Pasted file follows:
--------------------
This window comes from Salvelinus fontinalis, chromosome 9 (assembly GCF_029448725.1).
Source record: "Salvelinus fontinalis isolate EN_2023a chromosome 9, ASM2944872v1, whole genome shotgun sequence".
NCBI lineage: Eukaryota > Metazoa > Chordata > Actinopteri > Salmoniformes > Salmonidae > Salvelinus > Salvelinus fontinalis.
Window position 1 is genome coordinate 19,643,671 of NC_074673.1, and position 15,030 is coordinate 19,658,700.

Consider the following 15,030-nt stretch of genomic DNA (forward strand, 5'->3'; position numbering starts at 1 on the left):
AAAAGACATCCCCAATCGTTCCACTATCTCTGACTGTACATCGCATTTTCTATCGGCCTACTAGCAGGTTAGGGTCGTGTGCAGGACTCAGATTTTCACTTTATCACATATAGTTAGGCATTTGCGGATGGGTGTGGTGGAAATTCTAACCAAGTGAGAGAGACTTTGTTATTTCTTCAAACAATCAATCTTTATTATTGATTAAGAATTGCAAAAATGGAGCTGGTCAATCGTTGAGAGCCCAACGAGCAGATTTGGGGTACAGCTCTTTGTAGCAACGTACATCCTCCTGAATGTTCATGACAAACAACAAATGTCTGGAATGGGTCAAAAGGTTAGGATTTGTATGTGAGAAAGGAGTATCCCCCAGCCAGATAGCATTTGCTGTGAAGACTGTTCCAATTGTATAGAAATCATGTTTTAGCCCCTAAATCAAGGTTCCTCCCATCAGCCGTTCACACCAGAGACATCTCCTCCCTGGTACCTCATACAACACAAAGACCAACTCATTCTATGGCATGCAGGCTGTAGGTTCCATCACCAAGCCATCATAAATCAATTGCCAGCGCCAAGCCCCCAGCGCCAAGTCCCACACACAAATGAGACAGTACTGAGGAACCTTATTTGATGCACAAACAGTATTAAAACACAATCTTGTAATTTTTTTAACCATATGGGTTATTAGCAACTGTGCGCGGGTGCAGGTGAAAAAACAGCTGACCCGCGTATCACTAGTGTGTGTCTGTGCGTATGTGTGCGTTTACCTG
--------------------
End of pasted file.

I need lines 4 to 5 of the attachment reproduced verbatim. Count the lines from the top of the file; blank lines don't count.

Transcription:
Window position 1 is genome coordinate 19,643,671 of NC_074673.1, and position 15,030 is coordinate 19,658,700.

Consider the following 15,030-nt stretch of genomic DNA (forward strand, 5'->3'; position numbering starts at 1 on the left):